This finding of “costless contraception” enables HHS to declare that the mandate does not impose a burden on any entity, particularly including insurance carriers. These carriers, HHS announces, will be required in the next phase of this proceeding[6] to offer “free” contraceptive coverage at no additional charge to employees of objecting religious institutions. As an “accommodation” to religious beliefs, this coverage is not to be mentioned in the insurance policies those institutions purchase.[7] Because HHS finds that there is no net cost to the insurance carriers (that is, HHS claims carriers’ costs will decrease by more than the cost of providing the contraceptive services), these carriers can be ordered to provide the services “free” and without compensation.

Perhaps most importantly, given the controversy that has erupted over this mandate, if contraception really does reduce net costs to the insurance company, this greatly weakens the argument of offended religious groups that they should not “be forced to pay for contraception” (or abortion, in the case of certain of the methods included in the mandate). The HHS argument is that no one pays, because there is no net cost to be paid. Thus we should examine this claim by HHS with particularly strict scrutiny.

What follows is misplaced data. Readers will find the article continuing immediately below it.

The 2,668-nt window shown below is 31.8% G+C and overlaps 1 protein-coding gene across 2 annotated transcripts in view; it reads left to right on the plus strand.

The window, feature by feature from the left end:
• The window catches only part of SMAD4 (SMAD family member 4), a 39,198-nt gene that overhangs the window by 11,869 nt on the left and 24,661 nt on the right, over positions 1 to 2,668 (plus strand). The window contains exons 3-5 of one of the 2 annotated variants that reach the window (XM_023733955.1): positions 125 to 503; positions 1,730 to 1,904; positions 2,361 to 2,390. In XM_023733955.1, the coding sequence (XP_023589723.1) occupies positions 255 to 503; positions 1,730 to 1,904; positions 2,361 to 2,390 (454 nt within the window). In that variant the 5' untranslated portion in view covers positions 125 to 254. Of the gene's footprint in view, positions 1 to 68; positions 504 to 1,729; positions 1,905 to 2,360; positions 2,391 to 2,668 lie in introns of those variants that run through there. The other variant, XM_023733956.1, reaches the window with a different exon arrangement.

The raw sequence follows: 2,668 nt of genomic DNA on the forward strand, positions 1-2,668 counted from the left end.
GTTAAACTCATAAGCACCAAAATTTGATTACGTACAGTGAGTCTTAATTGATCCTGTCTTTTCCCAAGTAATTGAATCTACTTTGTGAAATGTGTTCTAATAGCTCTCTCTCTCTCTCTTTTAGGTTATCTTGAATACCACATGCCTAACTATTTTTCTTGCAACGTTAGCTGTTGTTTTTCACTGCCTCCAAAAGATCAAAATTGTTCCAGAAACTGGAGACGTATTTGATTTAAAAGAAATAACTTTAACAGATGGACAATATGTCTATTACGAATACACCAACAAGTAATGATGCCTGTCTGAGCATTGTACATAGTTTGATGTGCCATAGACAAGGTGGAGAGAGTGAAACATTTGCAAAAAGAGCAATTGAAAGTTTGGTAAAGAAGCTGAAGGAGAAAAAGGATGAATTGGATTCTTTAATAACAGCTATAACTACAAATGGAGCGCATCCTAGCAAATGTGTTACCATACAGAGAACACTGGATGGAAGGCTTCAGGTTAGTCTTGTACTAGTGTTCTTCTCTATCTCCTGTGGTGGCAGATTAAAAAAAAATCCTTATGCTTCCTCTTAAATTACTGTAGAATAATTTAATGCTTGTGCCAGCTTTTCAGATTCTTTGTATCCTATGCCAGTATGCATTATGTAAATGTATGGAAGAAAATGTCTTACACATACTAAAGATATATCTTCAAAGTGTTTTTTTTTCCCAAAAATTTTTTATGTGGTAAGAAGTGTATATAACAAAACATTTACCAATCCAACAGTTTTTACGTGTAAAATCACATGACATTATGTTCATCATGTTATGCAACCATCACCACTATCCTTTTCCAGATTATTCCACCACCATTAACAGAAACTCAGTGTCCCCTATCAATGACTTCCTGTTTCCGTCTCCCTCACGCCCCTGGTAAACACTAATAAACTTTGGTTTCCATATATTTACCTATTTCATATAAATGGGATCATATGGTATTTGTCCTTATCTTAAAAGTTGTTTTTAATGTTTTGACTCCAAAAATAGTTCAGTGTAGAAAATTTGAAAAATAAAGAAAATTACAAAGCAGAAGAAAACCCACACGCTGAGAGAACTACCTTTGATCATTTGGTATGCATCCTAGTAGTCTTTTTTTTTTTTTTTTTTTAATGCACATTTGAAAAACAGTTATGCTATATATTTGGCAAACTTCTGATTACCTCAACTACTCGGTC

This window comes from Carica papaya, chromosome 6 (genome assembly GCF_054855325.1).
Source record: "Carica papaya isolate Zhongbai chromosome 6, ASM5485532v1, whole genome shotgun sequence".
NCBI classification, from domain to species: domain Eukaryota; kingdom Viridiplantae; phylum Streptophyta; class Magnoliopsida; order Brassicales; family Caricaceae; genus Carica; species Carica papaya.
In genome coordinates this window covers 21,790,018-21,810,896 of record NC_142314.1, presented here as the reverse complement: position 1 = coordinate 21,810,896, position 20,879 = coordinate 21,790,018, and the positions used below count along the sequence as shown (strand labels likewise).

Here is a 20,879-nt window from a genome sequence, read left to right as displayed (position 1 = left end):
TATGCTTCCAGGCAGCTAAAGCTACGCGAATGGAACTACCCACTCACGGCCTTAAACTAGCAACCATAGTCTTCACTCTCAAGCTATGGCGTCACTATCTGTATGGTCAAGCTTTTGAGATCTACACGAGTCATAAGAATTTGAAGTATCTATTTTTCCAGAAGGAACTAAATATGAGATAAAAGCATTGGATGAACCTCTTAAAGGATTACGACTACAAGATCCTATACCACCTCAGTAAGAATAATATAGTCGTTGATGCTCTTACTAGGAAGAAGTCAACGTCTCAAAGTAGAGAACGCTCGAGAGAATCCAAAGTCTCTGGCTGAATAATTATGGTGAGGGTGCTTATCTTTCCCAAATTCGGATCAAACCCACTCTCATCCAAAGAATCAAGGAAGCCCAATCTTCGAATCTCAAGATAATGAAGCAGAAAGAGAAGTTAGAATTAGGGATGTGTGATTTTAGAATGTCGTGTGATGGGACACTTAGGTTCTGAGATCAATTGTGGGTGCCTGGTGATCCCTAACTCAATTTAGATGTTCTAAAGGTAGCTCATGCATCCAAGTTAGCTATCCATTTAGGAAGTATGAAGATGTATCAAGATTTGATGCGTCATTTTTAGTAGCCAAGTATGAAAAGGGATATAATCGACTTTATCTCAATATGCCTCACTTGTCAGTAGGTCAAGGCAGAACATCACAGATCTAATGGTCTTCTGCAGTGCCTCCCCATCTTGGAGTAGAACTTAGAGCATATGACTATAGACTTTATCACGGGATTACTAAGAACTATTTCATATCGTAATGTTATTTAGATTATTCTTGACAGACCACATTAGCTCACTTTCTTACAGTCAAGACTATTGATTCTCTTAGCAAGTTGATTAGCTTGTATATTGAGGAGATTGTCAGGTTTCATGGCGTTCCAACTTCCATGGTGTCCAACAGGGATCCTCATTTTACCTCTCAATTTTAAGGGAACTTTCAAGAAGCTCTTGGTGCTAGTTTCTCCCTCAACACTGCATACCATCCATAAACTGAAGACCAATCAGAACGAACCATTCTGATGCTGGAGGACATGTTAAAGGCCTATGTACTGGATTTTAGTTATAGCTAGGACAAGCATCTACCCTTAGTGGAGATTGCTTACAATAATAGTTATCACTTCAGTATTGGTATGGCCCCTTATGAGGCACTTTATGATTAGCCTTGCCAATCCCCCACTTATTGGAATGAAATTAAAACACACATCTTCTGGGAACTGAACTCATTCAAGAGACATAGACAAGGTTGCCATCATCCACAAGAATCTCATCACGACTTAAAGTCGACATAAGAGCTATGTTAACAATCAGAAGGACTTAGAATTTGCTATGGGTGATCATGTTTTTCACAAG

Ignoring Executive Orders

Before turning to this claim, there is a more subtle difficulty. Simply put, the HHS approach is astonishingly crude and ignorant. Consider this question: Is every contraceptive method equally cost-effective? Of course not. A moderately competent introductory econ student should be able to conceive of arranging the various methods in order from most cost-effective to least cost-effective.[8] At some point along this array, we will cross the border between cost-effective and inefficient. As Executive Order 12866[9] puts it,

In general, both the benefits and costs associated with a regulation will increase with the level of stringency (although marginal costs generally increase with stringency, whereas marginal benefits decrease). It is important to consider alternative levels of stringency to better understand the relationship between stringency and the size and distribution of benefits and costs among different groups.

In this context, greater “stringency” would mean mandating coverage of more types of contraceptive methods (that is, including less cost-effective types). The statements that marginal costs generally increase and marginal benefits decrease reflect fundamental economic principles covered in an introductory economics class.